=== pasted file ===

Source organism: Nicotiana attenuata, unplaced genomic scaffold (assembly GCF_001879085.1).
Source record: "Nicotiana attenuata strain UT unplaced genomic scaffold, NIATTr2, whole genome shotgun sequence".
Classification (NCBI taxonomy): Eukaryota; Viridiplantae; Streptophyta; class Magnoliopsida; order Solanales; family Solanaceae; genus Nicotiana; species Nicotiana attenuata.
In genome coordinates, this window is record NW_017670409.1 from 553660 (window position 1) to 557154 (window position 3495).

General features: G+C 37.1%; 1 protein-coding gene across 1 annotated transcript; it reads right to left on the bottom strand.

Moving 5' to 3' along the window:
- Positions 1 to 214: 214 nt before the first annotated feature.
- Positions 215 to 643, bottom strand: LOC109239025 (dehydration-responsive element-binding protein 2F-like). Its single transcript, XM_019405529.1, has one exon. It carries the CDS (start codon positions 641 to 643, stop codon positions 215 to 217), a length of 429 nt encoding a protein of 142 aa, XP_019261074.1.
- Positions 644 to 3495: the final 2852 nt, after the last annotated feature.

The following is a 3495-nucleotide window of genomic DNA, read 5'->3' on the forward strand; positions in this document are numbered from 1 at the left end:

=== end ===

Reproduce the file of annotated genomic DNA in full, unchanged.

Source organism: Nicotiana attenuata, unplaced genomic scaffold (assembly GCF_001879085.1).
Source record: "Nicotiana attenuata strain UT unplaced genomic scaffold, NIATTr2, whole genome shotgun sequence".
Classification (NCBI taxonomy): Eukaryota; Viridiplantae; Streptophyta; class Magnoliopsida; order Solanales; family Solanaceae; genus Nicotiana; species Nicotiana attenuata.
In genome coordinates, this window is record NW_017670409.1 from 553660 (window position 1) to 557154 (window position 3495).

General features: G+C 37.1%; 1 protein-coding gene across 1 annotated transcript; it reads right to left on the bottom strand.

Moving 5' to 3' along the window:
- Positions 1 to 214: 214 nt before the first annotated feature.
- Positions 215 to 643, bottom strand: LOC109239025 (dehydration-responsive element-binding protein 2F-like). Its single transcript, XM_019405529.1, has one exon. It carries the CDS (start codon positions 641 to 643, stop codon positions 215 to 217), a length of 429 nt encoding a protein of 142 aa, XP_019261074.1.
- Positions 644 to 3495: the final 2852 nt, after the last annotated feature.

The following is a 3495-nucleotide window of genomic DNA, read 5'->3' on the forward strand; positions in this document are numbered from 1 at the left end: